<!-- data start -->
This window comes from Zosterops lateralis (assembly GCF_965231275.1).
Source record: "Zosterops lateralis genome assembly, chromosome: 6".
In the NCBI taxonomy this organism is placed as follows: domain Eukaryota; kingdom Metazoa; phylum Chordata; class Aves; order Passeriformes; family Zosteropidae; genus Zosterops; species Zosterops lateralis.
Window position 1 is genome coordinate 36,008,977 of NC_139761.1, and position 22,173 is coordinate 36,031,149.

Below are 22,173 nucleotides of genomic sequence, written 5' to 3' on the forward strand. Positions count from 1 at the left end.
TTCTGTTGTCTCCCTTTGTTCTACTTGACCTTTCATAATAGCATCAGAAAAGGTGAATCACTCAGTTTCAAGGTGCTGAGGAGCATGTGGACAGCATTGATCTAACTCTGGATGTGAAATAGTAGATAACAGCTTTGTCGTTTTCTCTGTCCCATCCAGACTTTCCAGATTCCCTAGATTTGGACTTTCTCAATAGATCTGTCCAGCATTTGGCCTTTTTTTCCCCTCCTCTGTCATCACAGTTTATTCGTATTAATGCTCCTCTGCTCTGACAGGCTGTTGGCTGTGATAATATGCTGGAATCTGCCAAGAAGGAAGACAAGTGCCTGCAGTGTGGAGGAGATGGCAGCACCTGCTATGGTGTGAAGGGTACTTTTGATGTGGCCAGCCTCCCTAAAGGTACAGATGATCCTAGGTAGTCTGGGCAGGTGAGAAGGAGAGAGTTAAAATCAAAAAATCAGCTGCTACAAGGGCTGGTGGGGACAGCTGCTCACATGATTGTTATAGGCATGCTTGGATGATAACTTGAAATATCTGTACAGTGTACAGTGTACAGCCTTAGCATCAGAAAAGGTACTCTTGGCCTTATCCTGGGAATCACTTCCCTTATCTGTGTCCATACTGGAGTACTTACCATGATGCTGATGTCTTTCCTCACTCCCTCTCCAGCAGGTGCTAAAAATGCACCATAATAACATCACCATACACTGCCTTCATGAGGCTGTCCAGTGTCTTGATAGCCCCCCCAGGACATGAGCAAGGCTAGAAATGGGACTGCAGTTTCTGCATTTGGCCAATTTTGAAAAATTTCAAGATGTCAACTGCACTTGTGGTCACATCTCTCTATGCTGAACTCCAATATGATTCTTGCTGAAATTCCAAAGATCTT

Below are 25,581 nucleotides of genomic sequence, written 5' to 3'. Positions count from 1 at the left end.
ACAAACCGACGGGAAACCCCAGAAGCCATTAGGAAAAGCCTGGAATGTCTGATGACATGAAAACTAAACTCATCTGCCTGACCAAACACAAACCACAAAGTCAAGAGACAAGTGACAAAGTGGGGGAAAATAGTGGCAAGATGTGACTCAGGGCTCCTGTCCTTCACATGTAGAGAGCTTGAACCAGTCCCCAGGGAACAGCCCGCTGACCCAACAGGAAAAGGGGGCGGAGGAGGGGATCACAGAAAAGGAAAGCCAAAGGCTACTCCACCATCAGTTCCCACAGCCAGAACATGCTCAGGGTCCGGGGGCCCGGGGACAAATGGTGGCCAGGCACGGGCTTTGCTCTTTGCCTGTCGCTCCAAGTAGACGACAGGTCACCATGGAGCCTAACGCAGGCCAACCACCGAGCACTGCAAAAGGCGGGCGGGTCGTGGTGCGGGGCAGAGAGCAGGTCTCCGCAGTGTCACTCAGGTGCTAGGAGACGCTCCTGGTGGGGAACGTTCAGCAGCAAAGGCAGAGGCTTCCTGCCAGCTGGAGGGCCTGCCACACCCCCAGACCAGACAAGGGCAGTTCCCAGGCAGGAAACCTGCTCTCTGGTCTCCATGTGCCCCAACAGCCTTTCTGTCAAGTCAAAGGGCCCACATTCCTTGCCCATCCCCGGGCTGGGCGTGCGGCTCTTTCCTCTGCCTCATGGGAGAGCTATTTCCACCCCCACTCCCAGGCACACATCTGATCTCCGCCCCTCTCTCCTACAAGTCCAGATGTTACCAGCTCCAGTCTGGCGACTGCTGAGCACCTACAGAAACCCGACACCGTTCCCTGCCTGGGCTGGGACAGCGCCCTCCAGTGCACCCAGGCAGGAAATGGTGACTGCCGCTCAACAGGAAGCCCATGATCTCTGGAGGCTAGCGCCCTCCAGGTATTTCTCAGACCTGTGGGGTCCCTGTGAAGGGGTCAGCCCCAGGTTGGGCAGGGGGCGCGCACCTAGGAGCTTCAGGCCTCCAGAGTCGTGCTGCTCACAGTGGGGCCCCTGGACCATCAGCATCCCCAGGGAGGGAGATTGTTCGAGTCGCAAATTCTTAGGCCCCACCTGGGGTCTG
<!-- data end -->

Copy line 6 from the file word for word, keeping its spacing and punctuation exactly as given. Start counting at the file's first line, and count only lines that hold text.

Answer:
TTCTGTTGTCTCCCTTTGTTCTACTTGACCTTTCATAATAGCATCAGAAAAGGTGAATCACTCAGTTTCAAGGTGCTGAGGAGCATGTGGACAGCATTGATCTAACTCTGGATGTGAAATAGTAGATAACAGCTTTGTCGTTTTCTCTGTCCCATCCAGACTTTCCAGATTCCCTAGATTTGGACTTTCTCAATAGATCTGTCCAGCATTTGGCCTTTTTTTCCCCTCCTCTGTCATCACAGTTTATTCGTATTAATGCTCCTCTGCTCTGACAGGCTGTTGGCTGTGATAATATGCTGGAATCTGCCAAGAAGGAAGACAAGTGCCTGCAGTGTGGAGGAGATGGCAGCACCTGCTATGGTGTGAAGGGTACTTTTGATGTGGCCAGCCTCCCTAAAGGTACAGATGATCCTAGGTAGTCTGGGCAGGTGAGAAGGAGAGAGTTAAAATCAAAAAATCAGCTGCTACAAGGGCTGGTGGGGACAGCTGCTCACATGATTGTTATAGGCATGCTTGGATGATAACTTGAAATATCTGTACAGTGTACAGTGTACAGCCTTAGCATCAGAAAAGGTACTCTTGGCCTTATCCTGGGAATCACTTCCCTTATCTGTGTCCATACTGGAGTACTTACCATGATGCTGATGTCTTTCCTCACTCCCTCTCCAGCAGGTGCTAAAAATGCACCATAATAACATCACCATACACTGCCTTCATGAGGCTGTCCAGTGTCTTGATAGCCCCCCCAGGACATGAGCAAGGCTAGAAATGGGACTGCAGTTTCTGCATTTGGCCAATTTTGAAAAATTTCAAGATGTCAACTGCACTTGTGGTCACATCTCTCTATGCTGAACTCCAATATGATTCTTGCTGAAATTCCAAAGATCTT